Archive for April 2009

What is Your Writer Genre?

April 30, 2009

        I have gotten to know a few new writers on FaceBook, so I thought I’d ask some of them to drop by and tell me of their genre.  By the way, I am the President of the ‘Society for Physician Bluegrass Fiction Writers.’  (SPBFW; sounds like a sunscreen, huh?)   Rekx is V.P.  He plays mandolin and his wife is a Doc.  If you run into any more like us, I hope you’ll send them our way.

        When my agent read the last draft of my manuscript, he said, “Son this is good.  It approaches Literary Fiction.”

        “Great.  What’s that?”

         “My boy, that is a body of work that is good enough I might not be able to sell it.”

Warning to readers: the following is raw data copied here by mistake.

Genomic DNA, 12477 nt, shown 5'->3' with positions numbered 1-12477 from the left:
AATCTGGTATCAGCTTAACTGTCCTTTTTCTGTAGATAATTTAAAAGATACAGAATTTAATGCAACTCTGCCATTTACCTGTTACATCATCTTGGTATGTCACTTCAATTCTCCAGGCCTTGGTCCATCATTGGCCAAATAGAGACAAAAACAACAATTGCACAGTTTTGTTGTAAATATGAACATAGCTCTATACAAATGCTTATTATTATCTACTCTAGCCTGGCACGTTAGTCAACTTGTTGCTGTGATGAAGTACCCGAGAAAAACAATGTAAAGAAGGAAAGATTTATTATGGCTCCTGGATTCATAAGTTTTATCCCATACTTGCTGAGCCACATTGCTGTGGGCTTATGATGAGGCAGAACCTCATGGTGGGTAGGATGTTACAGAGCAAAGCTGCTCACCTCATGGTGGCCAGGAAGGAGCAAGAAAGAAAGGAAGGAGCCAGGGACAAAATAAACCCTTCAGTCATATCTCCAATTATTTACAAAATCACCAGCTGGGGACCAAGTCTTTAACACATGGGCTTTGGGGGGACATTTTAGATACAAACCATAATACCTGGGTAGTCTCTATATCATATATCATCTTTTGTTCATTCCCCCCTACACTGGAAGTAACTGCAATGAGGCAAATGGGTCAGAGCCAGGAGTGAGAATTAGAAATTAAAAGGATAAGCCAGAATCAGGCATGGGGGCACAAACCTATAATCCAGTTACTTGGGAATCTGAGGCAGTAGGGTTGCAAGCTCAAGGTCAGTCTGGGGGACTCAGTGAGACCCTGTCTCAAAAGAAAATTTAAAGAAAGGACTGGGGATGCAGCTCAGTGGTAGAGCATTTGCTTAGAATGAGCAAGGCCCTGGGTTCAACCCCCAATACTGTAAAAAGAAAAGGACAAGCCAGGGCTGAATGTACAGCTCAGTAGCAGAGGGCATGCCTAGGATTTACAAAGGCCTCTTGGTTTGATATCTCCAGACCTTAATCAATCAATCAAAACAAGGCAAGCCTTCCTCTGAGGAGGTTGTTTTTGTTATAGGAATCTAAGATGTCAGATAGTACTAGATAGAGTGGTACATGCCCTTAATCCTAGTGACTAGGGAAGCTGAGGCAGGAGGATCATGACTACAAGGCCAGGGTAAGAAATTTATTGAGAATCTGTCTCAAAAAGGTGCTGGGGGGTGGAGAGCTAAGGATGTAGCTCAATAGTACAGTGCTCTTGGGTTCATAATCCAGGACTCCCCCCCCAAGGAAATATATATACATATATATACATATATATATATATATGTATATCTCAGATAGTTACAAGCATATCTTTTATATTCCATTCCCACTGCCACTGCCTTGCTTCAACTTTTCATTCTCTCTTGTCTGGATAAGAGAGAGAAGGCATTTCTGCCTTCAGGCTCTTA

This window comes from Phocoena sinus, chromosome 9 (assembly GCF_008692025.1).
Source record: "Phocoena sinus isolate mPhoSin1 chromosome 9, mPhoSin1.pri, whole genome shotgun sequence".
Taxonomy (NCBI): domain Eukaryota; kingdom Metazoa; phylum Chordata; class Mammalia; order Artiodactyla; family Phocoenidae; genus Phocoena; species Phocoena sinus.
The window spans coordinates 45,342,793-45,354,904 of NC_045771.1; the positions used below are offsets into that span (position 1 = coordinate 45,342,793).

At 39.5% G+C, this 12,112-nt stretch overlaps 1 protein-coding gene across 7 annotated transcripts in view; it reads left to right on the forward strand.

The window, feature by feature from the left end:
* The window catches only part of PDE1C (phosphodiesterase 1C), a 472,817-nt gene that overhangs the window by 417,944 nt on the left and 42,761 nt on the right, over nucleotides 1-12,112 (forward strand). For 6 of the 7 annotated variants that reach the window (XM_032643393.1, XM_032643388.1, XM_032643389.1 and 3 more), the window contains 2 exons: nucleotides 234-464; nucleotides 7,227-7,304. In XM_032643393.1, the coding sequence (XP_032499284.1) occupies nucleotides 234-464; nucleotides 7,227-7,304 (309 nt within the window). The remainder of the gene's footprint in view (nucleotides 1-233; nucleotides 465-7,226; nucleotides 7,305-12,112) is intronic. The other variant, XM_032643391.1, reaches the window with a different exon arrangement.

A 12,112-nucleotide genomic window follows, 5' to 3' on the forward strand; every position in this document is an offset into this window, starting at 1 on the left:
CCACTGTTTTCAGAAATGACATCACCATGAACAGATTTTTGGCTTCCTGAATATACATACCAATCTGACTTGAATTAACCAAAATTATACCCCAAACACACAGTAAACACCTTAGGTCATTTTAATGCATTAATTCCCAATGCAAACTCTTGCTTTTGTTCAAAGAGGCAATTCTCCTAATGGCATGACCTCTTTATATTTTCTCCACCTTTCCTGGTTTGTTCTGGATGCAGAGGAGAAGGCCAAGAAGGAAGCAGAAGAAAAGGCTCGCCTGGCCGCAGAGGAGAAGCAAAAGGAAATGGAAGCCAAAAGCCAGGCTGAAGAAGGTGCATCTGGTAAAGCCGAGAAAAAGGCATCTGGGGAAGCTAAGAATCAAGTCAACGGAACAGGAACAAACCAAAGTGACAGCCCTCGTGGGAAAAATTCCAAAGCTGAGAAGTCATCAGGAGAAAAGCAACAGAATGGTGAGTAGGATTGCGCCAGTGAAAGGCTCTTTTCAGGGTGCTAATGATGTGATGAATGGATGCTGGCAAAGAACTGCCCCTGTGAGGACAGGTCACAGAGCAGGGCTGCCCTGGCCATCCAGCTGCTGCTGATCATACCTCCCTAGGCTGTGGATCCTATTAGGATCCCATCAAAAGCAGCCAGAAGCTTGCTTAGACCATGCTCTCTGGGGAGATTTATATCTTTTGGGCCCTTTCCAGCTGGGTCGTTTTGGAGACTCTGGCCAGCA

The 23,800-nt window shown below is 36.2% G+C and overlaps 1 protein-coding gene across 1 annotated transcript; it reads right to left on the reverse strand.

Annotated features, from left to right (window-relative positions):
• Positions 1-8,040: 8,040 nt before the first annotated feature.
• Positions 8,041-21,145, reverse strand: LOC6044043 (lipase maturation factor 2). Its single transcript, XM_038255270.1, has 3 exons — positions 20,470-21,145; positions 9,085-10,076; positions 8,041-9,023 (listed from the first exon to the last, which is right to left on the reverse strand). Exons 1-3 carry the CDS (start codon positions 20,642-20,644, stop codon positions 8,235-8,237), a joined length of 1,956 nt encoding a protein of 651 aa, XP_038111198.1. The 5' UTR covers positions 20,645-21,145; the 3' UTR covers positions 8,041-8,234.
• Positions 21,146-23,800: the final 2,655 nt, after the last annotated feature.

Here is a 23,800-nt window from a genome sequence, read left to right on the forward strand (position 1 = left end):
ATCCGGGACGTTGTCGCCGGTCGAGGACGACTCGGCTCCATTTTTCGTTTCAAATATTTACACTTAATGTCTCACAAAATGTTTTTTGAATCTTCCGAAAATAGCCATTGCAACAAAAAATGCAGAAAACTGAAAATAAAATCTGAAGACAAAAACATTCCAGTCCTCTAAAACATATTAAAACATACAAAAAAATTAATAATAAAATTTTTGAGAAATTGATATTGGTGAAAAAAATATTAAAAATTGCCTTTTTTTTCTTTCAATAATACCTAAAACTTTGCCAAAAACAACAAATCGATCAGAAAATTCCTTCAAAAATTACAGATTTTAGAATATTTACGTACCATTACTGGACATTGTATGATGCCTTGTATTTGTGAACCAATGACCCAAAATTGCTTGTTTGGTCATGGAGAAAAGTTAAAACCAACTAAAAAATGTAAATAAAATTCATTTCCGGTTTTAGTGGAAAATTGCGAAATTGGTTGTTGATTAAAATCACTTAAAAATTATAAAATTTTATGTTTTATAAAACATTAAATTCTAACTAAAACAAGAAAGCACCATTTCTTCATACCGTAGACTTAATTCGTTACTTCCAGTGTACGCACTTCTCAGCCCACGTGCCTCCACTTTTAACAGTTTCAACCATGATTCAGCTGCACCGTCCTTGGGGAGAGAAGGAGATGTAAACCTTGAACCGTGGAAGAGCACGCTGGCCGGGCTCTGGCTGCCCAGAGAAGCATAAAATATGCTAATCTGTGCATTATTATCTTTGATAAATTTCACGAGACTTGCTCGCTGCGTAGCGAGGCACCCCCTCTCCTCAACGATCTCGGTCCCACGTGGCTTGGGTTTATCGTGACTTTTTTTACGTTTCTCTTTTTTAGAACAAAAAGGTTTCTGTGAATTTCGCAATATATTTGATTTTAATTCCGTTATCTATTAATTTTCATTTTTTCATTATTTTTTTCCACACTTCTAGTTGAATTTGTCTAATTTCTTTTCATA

“Very funny, boss.  Any chance?”

         “Bibey, my job is to keep you grounded, but yes, I think so.  It is several grades above the National Enquirer.”

        “Hey, at least mine is a true story.  Maybe at least close to Literary Fiction?”

         He shook his head.  “Can’t take you anywhere.  But I have to concede, it is close anyway.”

        “How about commercial grade entertainment bluegrass physician fiction?”

        “That I might be able to sell.”

         “Well I ain’t too worried.  They didn’t even invent that Literary Fiction classification until 1970.  My hero was Mark Twain, and he never heard of such.  He just wrote the truth.”

         “Bibey, I knew Mark Twain, and you are no Mark Twain.  You’re good, but you ain’t that good.”

         “Hey boss, did you ever work for the Enquirer?”

        “Hush Bibey.  I have a reputation you know.”